In the three algorithms we now present, the prover $P$ and the verifier $V$ know the same dimensions $m, n \in \mathbb{N} \setminus {0}$. The scheme can be applied to polynomials of degree less than $d = mn$. For simplicity, we assume $m$ and $n$ are powers of 2 and the same is true of the encoding length $e$. The parties use a cryptographically secure hash function $H$ (we use rather flexible notation for the inputs and outputs of $H$).

### Commit

The prover commits to a univariate polynomial $f \in \mathbb{F}^{< d}[x]$ of degree less than $d$.

$\mathsf{Commit}(f) \to C$:

- Form an $n$-by-$m$ matrix $M$ with entries in $\mathbb{F}$ by placing the coefficients of $f$ in row-major order, starting with the constant term and ending with the coefficient of $x^{d - 1}$.
- Encode each row of $M$ by applying the encoding function $E$, which results in an $n$-by-$e$
*extended matrix*$E(M)$. - Hash each column $c_i$ of $E(M)$ into a leaf $l_i = H(c_i)$.
- Form a Merkle tree $T$ from the leaves $(l_i)_{i = 1}^e$.
- The commitment $C$ to $f$ is the root of $T$.

### Open

The prover has $f$ as above, which they have commited to in the form of $C$. They receive a query point $\alpha \in \mathbb{F}$ and wish to open $C$ to prove the value of $f(\alpha)$.

$\mathsf{Open}(f,\alpha) \to \Pi$:

- Compute $M$, $E(M)$ and $T$ (and $C$) as in $\mathsf{Commit}(f)$. In practice, these can be stored and passed to $\mathsf{Open}$ instead.
- Compute $b = (1, \alpha^m, \alpha^{2m}, \ldots, \alpha^{(n - 1)m})$.
- Compute $v = bM$.
- Absorb $C$, $\alpha$ and $v$ into $S$.
- Squeeze $t_E$ indices $i_1, …, i_{t_E}$ from $S$, each between $0$ and $e - 1$.
- For each squeezed index $i_j$ (with $1 \leq j \leq t_E$), produce a Merkle proof $\pi_j$ that $l_{i_j}$ (computed as $H(c_{i_j})$ ) is the $i_j$-th leaf of $T$ (with root $C$).
- The proof $\Pi$ consists of $v$, the queried columns $(c_{i_j})_{j = 1}^{t_E}$ and the Merkle proofs $(\pi_j)_{j = 1}^{t_E}$.

**Remark**:

- If Ligero or Brakedown are used as a subprotocol in a larger protocol, the columns $c_{i_j}$ and the Merkle proofs $\pi_j$ should also be absorbed into the $S$ after step 6 in order to make the Fiat-Shamir transform robust.
- In most PCS definitions, the opening method receives the commitment and an opening hint. In the case of Ligero and Brakedown, which have deterministic commits, those elements are unnecessary. However, as pointed out in step 1, those elements
*can*still be given to $\mathsf{Open}$ to avoid recomputation.

### Verify

The verifier has a commitment $C$, a point $\alpha$, an evaluation $\beta$ claimed to equal $f(\alpha)$ and an opening proof $\Pi = (v, (c_{i_j})_{j = 1}^{t_E}, (\pi_j)_{j = 1}^{t_E})$.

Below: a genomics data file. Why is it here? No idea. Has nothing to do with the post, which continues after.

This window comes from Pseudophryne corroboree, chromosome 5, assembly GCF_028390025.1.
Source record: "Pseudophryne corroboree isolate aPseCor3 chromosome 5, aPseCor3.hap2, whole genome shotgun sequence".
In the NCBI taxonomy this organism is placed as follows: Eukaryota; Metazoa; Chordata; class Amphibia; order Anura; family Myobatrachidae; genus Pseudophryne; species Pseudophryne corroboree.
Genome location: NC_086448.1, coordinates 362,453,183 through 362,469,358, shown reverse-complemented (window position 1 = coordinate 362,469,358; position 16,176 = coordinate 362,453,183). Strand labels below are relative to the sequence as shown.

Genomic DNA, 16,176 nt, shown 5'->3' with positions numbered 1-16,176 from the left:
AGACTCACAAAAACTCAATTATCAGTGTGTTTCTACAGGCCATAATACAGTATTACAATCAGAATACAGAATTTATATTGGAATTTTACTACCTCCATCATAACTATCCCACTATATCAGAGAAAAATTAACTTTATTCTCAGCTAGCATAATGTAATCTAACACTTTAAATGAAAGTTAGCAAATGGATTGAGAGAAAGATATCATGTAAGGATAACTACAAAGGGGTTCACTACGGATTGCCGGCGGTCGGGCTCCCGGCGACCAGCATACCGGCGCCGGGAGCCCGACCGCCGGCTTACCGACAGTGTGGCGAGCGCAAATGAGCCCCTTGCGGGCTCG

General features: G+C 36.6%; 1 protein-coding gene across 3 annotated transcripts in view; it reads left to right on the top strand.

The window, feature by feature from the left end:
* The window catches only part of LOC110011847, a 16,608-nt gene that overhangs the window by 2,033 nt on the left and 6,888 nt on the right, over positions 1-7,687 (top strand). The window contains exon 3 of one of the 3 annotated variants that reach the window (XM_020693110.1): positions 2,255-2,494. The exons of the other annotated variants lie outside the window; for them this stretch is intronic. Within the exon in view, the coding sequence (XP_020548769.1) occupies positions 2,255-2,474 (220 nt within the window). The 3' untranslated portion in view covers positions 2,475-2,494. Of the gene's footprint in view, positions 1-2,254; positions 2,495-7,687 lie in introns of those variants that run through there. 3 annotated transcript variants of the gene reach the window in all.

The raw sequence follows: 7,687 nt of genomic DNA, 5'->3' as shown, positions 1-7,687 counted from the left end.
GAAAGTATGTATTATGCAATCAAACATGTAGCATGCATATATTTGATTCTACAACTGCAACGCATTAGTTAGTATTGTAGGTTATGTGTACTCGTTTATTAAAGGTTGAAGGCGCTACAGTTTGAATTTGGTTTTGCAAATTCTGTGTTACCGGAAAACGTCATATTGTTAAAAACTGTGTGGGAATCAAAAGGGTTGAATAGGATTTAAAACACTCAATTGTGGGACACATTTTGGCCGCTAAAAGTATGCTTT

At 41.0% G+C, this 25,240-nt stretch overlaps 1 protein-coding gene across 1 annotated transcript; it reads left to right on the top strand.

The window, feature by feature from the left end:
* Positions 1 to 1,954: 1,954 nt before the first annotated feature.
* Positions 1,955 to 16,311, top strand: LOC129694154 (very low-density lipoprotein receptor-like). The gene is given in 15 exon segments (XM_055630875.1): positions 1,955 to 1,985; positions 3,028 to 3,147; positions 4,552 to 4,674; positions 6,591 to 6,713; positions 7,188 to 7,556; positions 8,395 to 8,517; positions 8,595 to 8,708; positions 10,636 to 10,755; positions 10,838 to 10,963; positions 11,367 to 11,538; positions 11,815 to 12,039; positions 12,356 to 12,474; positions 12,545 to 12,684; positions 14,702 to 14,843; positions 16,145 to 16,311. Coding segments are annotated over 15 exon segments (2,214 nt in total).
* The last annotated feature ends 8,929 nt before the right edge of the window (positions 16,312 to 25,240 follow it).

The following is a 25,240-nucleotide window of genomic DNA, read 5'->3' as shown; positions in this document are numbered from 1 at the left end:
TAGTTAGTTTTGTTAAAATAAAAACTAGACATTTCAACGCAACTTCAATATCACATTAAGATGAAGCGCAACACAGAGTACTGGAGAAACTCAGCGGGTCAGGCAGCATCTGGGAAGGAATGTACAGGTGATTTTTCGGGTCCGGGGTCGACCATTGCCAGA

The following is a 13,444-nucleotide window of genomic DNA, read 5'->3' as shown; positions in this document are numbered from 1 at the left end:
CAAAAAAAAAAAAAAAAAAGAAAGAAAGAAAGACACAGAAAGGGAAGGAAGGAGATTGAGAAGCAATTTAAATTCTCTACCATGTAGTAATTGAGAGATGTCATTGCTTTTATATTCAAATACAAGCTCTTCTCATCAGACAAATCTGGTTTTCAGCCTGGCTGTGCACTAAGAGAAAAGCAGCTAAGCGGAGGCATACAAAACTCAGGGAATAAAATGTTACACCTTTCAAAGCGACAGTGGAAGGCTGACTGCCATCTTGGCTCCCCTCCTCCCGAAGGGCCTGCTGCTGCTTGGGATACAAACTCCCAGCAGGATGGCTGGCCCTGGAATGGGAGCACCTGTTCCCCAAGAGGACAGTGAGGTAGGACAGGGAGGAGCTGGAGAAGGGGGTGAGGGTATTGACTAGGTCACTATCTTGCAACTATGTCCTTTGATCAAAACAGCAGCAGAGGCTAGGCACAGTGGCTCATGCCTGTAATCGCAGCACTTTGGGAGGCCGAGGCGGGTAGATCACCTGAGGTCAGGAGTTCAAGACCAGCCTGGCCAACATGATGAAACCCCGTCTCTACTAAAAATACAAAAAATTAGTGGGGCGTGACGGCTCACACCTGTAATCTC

$\mathsf{Verify}(\Pi, C, \alpha, \beta) \to {\mathsf{accept}, \mathsf{abort}}$:

Absorb $C$, $\alpha$ and $v$ into $S$.

Squeeze $t_E$ indices $i_1, …, i_{t_E}$ from $S$, each between $0$ and $e - 1$.

For each $j$ between $1$ and $t_E$ (inclusive):

3.1. Verify that the $j$-th Merkle proof $\pi_j$ corresponds to the leaf index $i_j$, otherwise $\mathsf{abort}$.

3.2. Hash $c_{i_j}$ into a leaf $l_{i_j} = H(c_{i_j})$.

3.3. Verify the proof $\pi_j$ that $l_{i_j}$ belongs to a Merkle tree with root $C$. If verification fails: $\mathsf{abort}$.

Compute $a = (1, \alpha, \ldots, \alpha^{m - 1})$ and $b = (1, \alpha^m, \alpha^{2m}, \ldots, \alpha^{(n - 1)m})$. Note that, with $M$ as above, one has $f(\alpha) = b M a^T$.

What follows is the probabilistic check that the vectors $b E(M)$ and $E(v)$ coincide (note that $E$ is linear and $v$ is supposed to equal $bM$), which is verified at the randomly chosen positions positions $i_1, …, i_{t_E}$:

Compute the encoding $w = E(v)$.

For each $j$ between $1$ and $t_E$ (inclusive):

If $b \cdot c_{i_j} \neq w[i_j]$: $\mathsf{abort}$.

If $v \cdot a \neq \beta$: $\mathsf{abort}$.

$\mathsf{accept}$.

# 2: Naysayer proofs and their verification

We propose the following natural naysayer strategy for Ligero and Brakedown:

$\mathsf{Naysay}(\Pi, C, \alpha, \beta) \to {\Pi_{\mathrm{nay}}, \bot}$: Repeat the steps of $\mathsf{Verify}(\Pi, C, \alpha, \beta)$. Whenever an assertion would cause $\mathsf{Verify}$ to abort, output a naysayer proof $\Pi_{\mathrm{nay}}$ simply containing an identifier for that assertion. If $\mathsf{Verify}$ does not abort, output $\bot$ (read as “aye” and meaning $\Pi$ is a valid proof).

$\mathsf{NaysayVerify}(\Pi_{\mathrm{nay}}, \Pi, C, \alpha, \beta) \to {\mathsf{true}, \mathsf{false}}$: Check the single assertion identified in $\Pi_{\mathrm{nay}}$ in the same way $\mathsf{Verify}(\Pi, C, \alpha, \beta)$ would,

**but**recomputing only the elements involved in that assertion (and which cannot be directly read from $\Pi$, $C$, $\alpha$ or $\beta$). If the assertion indeed fails, output $\mathsf{true}$ ($\Pi_{\mathrm{nay}}$ is accepted, i.e. $\Pi$ is rejected). Otherwise, output $\mathsf{false}$ ($\Pi_{\mathrm{nay}}$ is rejected).